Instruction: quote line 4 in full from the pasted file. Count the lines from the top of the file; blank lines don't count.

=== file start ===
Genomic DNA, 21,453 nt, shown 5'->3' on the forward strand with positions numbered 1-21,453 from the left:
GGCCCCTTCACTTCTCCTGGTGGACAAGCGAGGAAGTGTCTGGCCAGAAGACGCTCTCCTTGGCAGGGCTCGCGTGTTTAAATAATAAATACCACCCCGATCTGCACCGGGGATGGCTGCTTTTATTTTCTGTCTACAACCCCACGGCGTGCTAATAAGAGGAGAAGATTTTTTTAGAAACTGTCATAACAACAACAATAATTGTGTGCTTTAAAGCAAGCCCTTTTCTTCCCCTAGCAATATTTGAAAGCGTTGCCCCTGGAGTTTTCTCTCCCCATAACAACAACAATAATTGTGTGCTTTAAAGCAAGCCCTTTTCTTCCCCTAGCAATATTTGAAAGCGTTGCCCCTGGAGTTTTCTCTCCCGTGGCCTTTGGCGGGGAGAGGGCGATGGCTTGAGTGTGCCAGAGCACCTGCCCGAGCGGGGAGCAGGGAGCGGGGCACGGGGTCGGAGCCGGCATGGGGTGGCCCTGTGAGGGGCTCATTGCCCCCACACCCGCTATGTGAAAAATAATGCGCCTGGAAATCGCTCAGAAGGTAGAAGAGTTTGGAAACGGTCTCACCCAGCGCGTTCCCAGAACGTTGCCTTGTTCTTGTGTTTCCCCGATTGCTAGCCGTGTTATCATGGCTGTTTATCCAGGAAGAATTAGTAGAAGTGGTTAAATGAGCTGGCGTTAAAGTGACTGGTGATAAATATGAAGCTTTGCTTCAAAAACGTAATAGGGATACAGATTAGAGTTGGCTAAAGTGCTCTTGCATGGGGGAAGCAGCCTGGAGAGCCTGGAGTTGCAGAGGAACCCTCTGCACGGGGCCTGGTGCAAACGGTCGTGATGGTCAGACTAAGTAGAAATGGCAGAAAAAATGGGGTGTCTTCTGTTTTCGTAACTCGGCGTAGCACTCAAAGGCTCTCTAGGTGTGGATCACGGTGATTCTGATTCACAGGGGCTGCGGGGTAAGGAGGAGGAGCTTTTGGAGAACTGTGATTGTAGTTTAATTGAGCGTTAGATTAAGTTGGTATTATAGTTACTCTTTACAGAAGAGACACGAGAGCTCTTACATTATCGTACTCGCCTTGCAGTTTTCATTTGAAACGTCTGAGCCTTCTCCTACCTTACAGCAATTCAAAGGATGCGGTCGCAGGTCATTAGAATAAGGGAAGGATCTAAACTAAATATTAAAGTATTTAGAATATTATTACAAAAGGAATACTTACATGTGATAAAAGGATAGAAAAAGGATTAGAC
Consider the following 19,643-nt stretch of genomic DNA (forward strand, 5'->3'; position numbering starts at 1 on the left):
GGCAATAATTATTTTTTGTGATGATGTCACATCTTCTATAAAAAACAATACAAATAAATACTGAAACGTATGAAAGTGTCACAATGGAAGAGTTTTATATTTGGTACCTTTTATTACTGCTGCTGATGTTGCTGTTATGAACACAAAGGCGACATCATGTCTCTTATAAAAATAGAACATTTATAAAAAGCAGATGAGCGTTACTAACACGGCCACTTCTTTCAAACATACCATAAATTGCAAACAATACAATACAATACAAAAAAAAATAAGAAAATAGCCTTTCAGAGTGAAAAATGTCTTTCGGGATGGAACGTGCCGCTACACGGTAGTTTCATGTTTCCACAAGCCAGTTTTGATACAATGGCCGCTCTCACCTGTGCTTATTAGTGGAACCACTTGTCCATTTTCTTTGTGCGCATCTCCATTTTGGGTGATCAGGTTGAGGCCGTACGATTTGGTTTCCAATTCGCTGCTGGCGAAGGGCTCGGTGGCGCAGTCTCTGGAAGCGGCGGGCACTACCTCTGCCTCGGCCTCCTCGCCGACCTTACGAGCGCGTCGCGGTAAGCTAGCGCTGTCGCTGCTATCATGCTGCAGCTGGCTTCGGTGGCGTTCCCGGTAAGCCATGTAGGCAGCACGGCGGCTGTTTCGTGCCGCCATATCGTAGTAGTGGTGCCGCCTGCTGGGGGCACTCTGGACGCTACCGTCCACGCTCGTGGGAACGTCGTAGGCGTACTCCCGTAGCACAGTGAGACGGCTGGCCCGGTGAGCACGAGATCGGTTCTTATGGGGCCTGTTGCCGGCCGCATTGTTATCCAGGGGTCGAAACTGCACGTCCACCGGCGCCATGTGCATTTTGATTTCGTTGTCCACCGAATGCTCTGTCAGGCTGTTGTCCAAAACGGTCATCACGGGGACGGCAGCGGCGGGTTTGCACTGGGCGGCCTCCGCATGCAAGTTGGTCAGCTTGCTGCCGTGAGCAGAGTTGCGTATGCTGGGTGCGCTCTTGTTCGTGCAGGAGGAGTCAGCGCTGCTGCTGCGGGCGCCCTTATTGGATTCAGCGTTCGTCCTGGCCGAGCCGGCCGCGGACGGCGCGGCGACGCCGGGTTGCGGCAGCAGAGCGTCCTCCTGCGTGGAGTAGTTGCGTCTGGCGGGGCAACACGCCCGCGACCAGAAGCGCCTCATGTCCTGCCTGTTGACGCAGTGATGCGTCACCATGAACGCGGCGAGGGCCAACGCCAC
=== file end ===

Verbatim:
GGCAATAATTATTTTTTGTGATGATGTCACATCTTCTATAAAAAACAATACAAATAAATACTGAAACGTATGAAAGTGTCACAATGGAAGAGTTTTATATTTGGTACCTTTTATTACTGCTGCTGATGTTGCTGTTATGAACACAAAGGCGACATCATGTCTCTTATAAAAATAGAACATTTATAAAAAGCAGATGAGCGTTACTAACACGGCCACTTCTTTCAAACATACCATAAATTGCAAACAATACAATACAATACAAAAAAAAATAAGAAAATAGCCTTTCAGAGTGAAAAATGTCTTTCGGGATGGAACGTGCCGCTACACGGTAGTTTCATGTTTCCACAAGCCAGTTTTGATACAATGGCCGCTCTCACCTGTGCTTATTAGTGGAACCACTTGTCCATTTTCTTTGTGCGCATCTCCATTTTGGGTGATCAGGTTGAGGCCGTACGATTTGGTTTCCAATTCGCTGCTGGCGAAGGGCTCGGTGGCGCAGTCTCTGGAAGCGGCGGGCACTACCTCTGCCTCGGCCTCCTCGCCGACCTTACGAGCGCGTCGCGGTAAGCTAGCGCTGTCGCTGCTATCATGCTGCAGCTGGCTTCGGTGGCGTTCCCGGTAAGCCATGTAGGCAGCACGGCGGCTGTTTCGTGCCGCCATATCGTAGTAGTGGTGCCGCCTGCTGGGGGCACTCTGGACGCTACCGTCCACGCTCGTGGGAACGTCGTAGGCGTACTCCCGTAGCACAGTGAGACGGCTGGCCCGGTGAGCACGAGATCGGTTCTTATGGGGCCTGTTGCCGGCCGCATTGTTATCCAGGGGTCGAAACTGCACGTCCACCGGCGCCATGTGCATTTTGATTTCGTTGTCCACCGAATGCTCTGTCAGGCTGTTGTCCAAAACGGTCATCACGGGGACGGCAGCGGCGGGTTTGCACTGGGCGGCCTCCGCATGCAAGTTGGTCAGCTTGCTGCCGTGAGCAGAGTTGCGTATGCTGGGTGCGCTCTTGTTCGTGCAGGAGGAGTCAGCGCTGCTGCTGCGGGCGCCCTTATTGGATTCAGCGTTCGTCCTGGCCGAGCCGGCCGCGGACGGCGCGGCGACGCCGGGTTGCGGCAGCAGAGCGTCCTCCTGCGTGGAGTAGTTGCGTCTGGCGGGGCAACACGCCCGCGACCAGAAGCGCCTCATGTCCTGCCTGTTGACGCAGTGATGCGTCACCATGAACGCGGCGAGGGCCAACGCCAC